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In this edition: breaking down the 2023 FIFA Women’s World Cup, the unforeseen side effect of rising demand in Mexico, and Yellow officially declares Chapter 11 bankruptcy.
(Image: know your meme)
Over the weekend the upset of all upsets happened in the FIFA Women’s World Cup. The two-time reigning champions, USA, lost to Sweden in penalty kicks. Now it might seem weird as to what an international soccer tournament has to do with logistics, but everything is logistics. This year, for the first time, the tournament is jointly hosted by two countries, Australia and New Zealand.
Equipment, stadiums, housing and, most importantly, the soccer balls have to get to the respective stadiums somehow. This year that is thanks to Team Global Express, Australia’s leading multimodal logistics provider. Team Global Express operates across rail, sea, air and road, according to its news release. Team Global Express’ approach to sustainability and diversity is reportedly what cinched it for FIFA to designate it as the official logistics partner for the tournament.
One of the unique things that had to be set up for the tournament this year was housing. It was a little more than just a hotel room. At the last World Cup in France, there were some issues with traveling across the country in between games, so FIFA established base camps for each of the 32 teams, including a unique training facility and hotel for each squad. The U.S. Soccer Federation overhauled its Bay City Park base to make it feel more like home. This included renovations on a locker room, high-performance gym and space for media and medical personnel — all made possible through Team Global Express.
Plans for the next World Cup have already started with bids from South Africa, Brazil and a stab at co-hosting the tournaments in separate bids from the U.S. and Mexico as well as Belgium, Germany and the Netherlands. The decision on the 2027 World Cup is expected to be made May 17, 2024.
Reshoring has brought a boom to Mexico’s trucking market and along with it a stronger peso, which we love, except for some of the challenges that come along with it. Because so many companies are looking to set up shop and expand operations in Mexico, there is a bit of a capacity crunch happening to trucking capacity there. Mexican carriers naturally pay their expenses in pesos, but with the rise of cross-border shipments they’re getting paid in U.S. dollars, which means the carrier loses profits on the exchange rate when the peso is strong.
Matt Silver, vice president of cross-border solutions at Arrive Logistics, laid out the problem quite nicely when he told FreightWaves’ Noi Mahoney, “If a Mexican carrier is getting paid 1,000 U.S. dollars a year ago for a shipment, that might have been worth 20,000 pesos to them. Today, that shipment might only be worth 17,000 pesos. So they’re getting shorted, about 3,000 pesos, roughly.”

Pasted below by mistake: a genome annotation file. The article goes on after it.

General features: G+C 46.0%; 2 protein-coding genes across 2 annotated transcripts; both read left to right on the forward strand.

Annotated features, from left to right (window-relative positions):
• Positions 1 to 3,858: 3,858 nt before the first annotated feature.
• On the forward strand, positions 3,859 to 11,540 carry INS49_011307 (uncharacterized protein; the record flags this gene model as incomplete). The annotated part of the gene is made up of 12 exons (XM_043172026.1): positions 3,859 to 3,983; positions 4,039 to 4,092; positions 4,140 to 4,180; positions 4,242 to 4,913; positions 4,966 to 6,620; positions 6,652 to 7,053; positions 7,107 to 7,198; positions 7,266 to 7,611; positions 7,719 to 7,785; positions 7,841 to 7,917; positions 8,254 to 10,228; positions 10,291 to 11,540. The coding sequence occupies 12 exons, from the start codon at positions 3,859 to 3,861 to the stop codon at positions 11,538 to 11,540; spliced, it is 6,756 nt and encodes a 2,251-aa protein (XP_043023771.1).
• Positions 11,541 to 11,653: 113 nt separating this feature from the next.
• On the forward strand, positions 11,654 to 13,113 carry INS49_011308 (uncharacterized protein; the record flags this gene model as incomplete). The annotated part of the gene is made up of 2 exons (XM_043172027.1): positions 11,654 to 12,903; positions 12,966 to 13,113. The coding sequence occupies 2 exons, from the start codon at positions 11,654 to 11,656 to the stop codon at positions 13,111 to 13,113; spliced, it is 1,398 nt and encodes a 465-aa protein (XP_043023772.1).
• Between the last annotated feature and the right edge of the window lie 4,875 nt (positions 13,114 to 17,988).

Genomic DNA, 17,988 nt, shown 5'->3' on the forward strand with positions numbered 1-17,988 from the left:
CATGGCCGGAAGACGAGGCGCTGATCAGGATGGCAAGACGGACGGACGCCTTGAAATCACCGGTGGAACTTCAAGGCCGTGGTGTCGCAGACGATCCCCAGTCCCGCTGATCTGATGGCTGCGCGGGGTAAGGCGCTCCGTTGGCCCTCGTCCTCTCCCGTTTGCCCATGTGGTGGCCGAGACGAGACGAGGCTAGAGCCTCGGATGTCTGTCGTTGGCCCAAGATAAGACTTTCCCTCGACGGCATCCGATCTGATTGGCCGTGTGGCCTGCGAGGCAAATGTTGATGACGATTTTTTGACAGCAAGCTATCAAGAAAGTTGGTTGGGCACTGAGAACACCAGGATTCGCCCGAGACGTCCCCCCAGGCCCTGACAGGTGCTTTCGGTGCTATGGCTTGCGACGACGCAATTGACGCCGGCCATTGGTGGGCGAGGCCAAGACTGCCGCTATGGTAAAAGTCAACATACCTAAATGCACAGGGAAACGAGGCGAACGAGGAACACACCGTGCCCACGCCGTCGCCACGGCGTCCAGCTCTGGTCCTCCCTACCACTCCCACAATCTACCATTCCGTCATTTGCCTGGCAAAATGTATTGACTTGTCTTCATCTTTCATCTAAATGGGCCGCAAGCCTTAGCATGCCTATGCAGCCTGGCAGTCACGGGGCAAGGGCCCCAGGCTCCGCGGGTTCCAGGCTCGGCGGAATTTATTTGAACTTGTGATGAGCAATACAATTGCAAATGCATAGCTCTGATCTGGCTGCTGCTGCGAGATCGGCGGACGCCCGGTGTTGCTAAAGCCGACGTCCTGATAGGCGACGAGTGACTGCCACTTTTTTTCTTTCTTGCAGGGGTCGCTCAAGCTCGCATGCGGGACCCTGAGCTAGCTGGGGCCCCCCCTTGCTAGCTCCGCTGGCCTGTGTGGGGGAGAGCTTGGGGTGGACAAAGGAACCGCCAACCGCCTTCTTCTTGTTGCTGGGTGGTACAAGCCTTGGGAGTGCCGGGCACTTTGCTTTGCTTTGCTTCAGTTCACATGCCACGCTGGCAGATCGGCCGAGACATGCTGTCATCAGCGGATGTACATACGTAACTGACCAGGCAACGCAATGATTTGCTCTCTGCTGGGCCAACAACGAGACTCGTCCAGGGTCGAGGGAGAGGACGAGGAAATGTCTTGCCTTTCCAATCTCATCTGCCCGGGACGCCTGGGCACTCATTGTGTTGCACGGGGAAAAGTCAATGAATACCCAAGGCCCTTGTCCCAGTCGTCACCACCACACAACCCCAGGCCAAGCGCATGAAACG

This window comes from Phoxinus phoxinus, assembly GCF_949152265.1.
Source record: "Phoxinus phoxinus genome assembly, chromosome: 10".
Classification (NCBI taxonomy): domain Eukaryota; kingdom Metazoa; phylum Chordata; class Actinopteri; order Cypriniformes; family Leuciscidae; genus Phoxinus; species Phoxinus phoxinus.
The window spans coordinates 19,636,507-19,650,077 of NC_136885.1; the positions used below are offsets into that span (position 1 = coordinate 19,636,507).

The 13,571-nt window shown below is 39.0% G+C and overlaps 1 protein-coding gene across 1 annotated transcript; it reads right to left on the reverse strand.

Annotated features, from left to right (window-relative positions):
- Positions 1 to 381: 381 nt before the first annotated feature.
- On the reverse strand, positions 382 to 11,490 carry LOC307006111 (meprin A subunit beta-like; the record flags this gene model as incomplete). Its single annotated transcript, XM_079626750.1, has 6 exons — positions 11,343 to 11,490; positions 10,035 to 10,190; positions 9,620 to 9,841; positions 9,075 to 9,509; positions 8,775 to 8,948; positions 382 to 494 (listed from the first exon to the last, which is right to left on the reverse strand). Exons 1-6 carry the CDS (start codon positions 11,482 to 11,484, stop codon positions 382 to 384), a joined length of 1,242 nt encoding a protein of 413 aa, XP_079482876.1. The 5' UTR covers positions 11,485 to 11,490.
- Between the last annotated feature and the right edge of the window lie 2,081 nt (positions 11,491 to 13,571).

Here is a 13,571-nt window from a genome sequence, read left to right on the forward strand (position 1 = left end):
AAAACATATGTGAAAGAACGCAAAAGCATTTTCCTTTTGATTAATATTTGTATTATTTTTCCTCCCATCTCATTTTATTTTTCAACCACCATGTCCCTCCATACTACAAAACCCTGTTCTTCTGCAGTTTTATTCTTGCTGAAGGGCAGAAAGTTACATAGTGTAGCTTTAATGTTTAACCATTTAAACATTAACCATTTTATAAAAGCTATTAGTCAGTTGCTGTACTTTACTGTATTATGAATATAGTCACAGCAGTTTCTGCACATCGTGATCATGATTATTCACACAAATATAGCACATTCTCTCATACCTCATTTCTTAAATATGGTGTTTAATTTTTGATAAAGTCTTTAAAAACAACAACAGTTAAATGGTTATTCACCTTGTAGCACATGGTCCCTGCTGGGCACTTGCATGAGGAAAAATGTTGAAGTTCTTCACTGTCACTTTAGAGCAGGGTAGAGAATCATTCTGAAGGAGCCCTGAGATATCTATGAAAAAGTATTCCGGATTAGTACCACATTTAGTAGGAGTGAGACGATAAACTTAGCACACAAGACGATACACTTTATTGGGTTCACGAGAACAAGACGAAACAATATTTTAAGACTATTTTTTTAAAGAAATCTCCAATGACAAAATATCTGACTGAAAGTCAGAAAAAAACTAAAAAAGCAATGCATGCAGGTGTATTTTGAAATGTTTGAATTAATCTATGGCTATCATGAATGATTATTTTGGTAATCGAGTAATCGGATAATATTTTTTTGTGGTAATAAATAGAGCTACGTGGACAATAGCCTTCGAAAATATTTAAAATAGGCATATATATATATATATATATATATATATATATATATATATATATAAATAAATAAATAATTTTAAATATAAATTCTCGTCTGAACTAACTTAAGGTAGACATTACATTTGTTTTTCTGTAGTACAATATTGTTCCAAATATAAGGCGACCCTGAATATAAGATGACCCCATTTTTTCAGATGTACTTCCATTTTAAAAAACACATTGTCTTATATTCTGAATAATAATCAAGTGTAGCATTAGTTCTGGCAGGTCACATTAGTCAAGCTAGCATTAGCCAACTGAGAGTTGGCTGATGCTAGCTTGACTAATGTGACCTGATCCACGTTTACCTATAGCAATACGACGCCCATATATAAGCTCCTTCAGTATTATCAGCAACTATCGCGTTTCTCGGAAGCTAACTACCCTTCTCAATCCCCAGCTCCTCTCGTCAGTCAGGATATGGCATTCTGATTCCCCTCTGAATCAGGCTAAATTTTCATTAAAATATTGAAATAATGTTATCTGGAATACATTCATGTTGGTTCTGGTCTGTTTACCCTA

Market Check. The Outbound Tender Market Share Index shows what markets have the most impact on truck volumes. A larger market share means the market demands more trucks and has a larger impact on freight market capacity. When market share levels change, network imbalances can show up, creating potential spot market activity. Detroit has seen double-digit growth of 10.6% week over week, which signals some tightened capacity and elevated spot rates. While some of the largest markets have seen drops in market share, there are some surprising markets such as Joliet, Illinois, and Indianapolis that are seeing some substantial capacity changes.
Who’s with Whom? It’s official: Yellow has filed Chapter 11 bankruptcy. The company had 30,000 employees and 22,000 Teamsters. This is the largest filing in U.S. trucking history. The last major LTL closure was Consolidated Freightways in 2002. After 99 years in business and the unnatural ability to never be out no matter how many times it got knocked down, Yellow has run its course.
According to FreightWaves’ Todd Maiden’s article, “The company estimated assets of $2.15 billion and liabilities of $2.59 billion. It expects to enter a debtor-in-possession (DIP) financing agreement to provide liquidity to sell its assets and to pay wages and vendors. Yellow listed $39 million in cash in the filing but said the company has lined up $142.5 million in DIP financing. Further, it said a recent appraisal of assets showed a value exceeding the amounts of the secured debt and the DIP facility.”
(Image: Reddit r/FreightBrokers)
Thoughts on this situation? Let me know. I’d love to share them with everyone.
The more you know
Sorting out Yellow’s secured debt: Ratings agency doesn’t declare default yet
Watchdog: FMCSA’s oversight of Mexican carriers needs work
Contract rate decline takes pause despite significant spot market discount
Daimler Truck CFO Jochen Goetz dead at 52
TFI acquires truck transport provider JHT
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